It was then Storm struck it a second time, screaming out the incantation from a moment ago. This time when the bolt hit, it ripped through the visible creature, tearing a portion of its scaled side off with scalpel like precision, evoking a shriek of deafening proportions. The hideous thing fell to its side, the weight of its corporeal body splintering the second floor balcony, sending it crashing to the ground.
Inside the house, Grable screamed out unintelligibly at the group across from her.
“I’ll get you, you bitch!” Janet yelled in reply, grabbing for her holstered weapon and firing with practiced ease, a human target finally presenting itself.
The report from Janet’s 9mm Ruger made her companions flinch. One shell tore hairs from the side of Grable’s head. The two shots following hit the empty air where her head had been. Grable was gone.
“Shit!” Janet cursed in fury, trying to step around Storm’s body, where she knelt on hands and knees in the circle. “I’m going over there and…”
“No, Janet… I’m done… put a fork in me,” Storm told her. “That thing will be coming at us any second.”
“You nailed it, Wendy,” Janet retorted, “I’ll…”
“Here it comes, Jan,” Ted interrupted, pointing at the recovering monster, drawing his own weapon while still holding on to the holy water.
Nancy, Carol, Chris, and Tracy stood in terrified silence, their only weapons two handfuls of blessed salt.
The creature’s head lolled from side to side as it yowled in unrequited rage. It slinked forward. Ted fired a fourteen shot clip at the creature, aiming for its eyes. His shots struck with unerring precision, but to no effect. As Ted released one clip to jockey in another while holding onto his jug, Janet nudged him.
“No use, Ted, it’s gone.”
Ted looked up in time to see the last of the corporeal monster dissolve into the dark filmy blackness from before. It hovered toward them, drifting from side to side as if trying to recover from its wounds.
Storm put away the wand. Janet helped her up. She retained her grip on the FBI agent’s hand and reached down to get a handful of salt.
“Easy, it has to be close,” Storm cautioned. “Get ready… now!”
The darkness had churned more steadily toward them across the street. Its dark shades within the cloud whipped around as if the rage propelling the creature needed an outlet. Reaching a spot only ten feet from its targets, the thing pulled back as if getting ready to launch, issuing a sound like a fingernail file scratched across a chalkboard. The salt and holy water hit it and the creature wailed like a banshee. The second barrage proved too much for it to bear. Shredding apart with a final scream, the creature shot off in a thousand directions. They expected sirens wailing in the distance, but there was only silence as the exhausted monster squad looked around. No one had ventured out of their houses on the dead end street.
“Kids,” Ted called out, gesturing the stunned youths toward their cars. “We need to get the hell out of here. Let’s meet over at our house for a few moments. I’m not thrilled with trying to explain this pitched battle with a monster no longer in evidence. Jan… don’t do it!”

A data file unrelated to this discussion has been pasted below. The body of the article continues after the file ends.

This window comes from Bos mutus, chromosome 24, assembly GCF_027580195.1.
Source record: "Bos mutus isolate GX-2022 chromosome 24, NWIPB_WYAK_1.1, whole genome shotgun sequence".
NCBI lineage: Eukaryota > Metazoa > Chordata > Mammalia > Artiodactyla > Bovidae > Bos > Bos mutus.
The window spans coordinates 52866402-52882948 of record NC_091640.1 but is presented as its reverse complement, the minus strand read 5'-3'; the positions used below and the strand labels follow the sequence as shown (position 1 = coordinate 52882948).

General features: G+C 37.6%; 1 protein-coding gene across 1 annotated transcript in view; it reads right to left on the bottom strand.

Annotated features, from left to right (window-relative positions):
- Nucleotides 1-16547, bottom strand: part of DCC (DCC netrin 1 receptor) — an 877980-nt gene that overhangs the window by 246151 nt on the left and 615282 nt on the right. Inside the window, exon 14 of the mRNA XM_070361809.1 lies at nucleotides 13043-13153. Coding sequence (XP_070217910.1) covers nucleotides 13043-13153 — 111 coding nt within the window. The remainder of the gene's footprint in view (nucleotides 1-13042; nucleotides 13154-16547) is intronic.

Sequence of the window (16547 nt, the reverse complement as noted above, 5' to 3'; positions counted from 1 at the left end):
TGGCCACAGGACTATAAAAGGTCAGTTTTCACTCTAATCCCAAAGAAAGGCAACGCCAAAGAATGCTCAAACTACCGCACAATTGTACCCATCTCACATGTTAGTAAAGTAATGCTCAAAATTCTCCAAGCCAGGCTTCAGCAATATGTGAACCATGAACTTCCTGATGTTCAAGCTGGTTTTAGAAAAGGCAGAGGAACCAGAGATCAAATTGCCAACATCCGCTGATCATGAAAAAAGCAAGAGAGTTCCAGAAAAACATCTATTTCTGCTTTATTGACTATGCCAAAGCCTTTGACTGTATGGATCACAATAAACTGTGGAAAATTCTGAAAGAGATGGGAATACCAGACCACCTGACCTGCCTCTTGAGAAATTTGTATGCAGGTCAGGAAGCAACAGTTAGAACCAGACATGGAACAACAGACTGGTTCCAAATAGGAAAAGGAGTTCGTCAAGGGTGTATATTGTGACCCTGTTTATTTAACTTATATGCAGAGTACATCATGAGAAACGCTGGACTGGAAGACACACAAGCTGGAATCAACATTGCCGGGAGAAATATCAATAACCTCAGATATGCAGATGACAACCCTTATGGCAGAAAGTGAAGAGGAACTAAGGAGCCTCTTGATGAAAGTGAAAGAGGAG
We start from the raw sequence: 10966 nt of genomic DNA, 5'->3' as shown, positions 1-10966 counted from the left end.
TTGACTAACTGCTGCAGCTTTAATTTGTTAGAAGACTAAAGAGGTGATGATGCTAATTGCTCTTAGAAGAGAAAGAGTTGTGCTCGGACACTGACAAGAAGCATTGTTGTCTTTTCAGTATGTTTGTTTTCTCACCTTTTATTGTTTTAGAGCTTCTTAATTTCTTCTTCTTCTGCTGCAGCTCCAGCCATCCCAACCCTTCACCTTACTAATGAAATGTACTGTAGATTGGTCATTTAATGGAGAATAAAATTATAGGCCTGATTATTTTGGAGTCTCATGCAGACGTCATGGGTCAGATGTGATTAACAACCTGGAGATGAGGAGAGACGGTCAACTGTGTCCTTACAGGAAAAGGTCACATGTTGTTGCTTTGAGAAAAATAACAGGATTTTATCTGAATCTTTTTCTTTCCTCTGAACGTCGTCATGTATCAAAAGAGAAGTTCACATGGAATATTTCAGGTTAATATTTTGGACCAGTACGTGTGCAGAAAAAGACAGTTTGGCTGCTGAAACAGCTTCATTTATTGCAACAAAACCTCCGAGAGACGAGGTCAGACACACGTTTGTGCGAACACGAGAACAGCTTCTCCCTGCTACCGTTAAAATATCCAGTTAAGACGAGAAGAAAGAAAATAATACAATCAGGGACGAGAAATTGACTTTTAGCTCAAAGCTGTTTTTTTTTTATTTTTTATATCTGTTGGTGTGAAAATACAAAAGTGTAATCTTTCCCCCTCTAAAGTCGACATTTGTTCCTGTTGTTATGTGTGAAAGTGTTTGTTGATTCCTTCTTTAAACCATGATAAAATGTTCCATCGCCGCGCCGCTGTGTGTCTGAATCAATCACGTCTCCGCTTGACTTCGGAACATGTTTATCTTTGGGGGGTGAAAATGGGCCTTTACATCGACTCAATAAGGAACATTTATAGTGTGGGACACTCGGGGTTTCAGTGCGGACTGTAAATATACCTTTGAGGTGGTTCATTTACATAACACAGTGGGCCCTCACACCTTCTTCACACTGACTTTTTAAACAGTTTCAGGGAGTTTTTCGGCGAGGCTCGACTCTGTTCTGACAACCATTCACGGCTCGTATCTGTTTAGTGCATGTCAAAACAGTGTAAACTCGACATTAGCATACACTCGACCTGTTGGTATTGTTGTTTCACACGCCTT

Janet had headed across the street while Ted was turned around. She ignored him for a moment before altering her course reluctantly to intersect with the rest of them heading down the street.
“She needs to die, Ted,” Janet muttered when she caught up.
“On what charge? We can’t even arrest her. We don’t have enough evidence to search her house, let alone convict her of something. I know how you feel but we need to get our helpers here home safely. I… hey… what the hell?”
“I need a piece of that thing if
“You’ll need a key to the handcuffs you’ll be wearing if we don’t get the hell out of here,” Janet retorted, drawing her weapon and gesturing at Ted. “I got his back. Maybe I’ll get another shot at that bitch.”
“Let’s get the car and swing around for them.” Ted moved toward the Honda with a steadying arm around Storm. Janet hurried to stand guard for
Ted saw the other girls had already jumped into
“What did you get?” Storm asked, gesturing at
“Phew!” Janet exclaimed, rolling her window down. “I didn’t think anything could be worse than that monster. I stand corrected.”
“We’ll take it with us, kid.” Ted laughed. He shut up quickly as the first sound of sirens wailed in the distance. “Go ahead. We’ll see you at our place. Don’t get stopped.”
The piece of demon was lying on the seat a second later.
“Wrap Smelly Cat’s hoof up before I hurl,” Janet ordered. “I guess you’ve never heard of playing hard to get, huh Wendy?”
“I think I’ll skip the romance lessons from you, Scully.” Storm’s comeback drew appreciative laughter from Ted, who had the Honda headed toward their house with
“Yea, if Grable wants to let CSI comb through her house,” Janet replied.
“I’m betting Grable tells the police who show up she had a porch collapse and the noise they were called in for was from the mess on her front lawn,” Ted ventured. “Storm’s right, Jan, those were some nice shots from clear across the street in the dark. Grable must have second sight to have been able to avoid getting her head blown off.”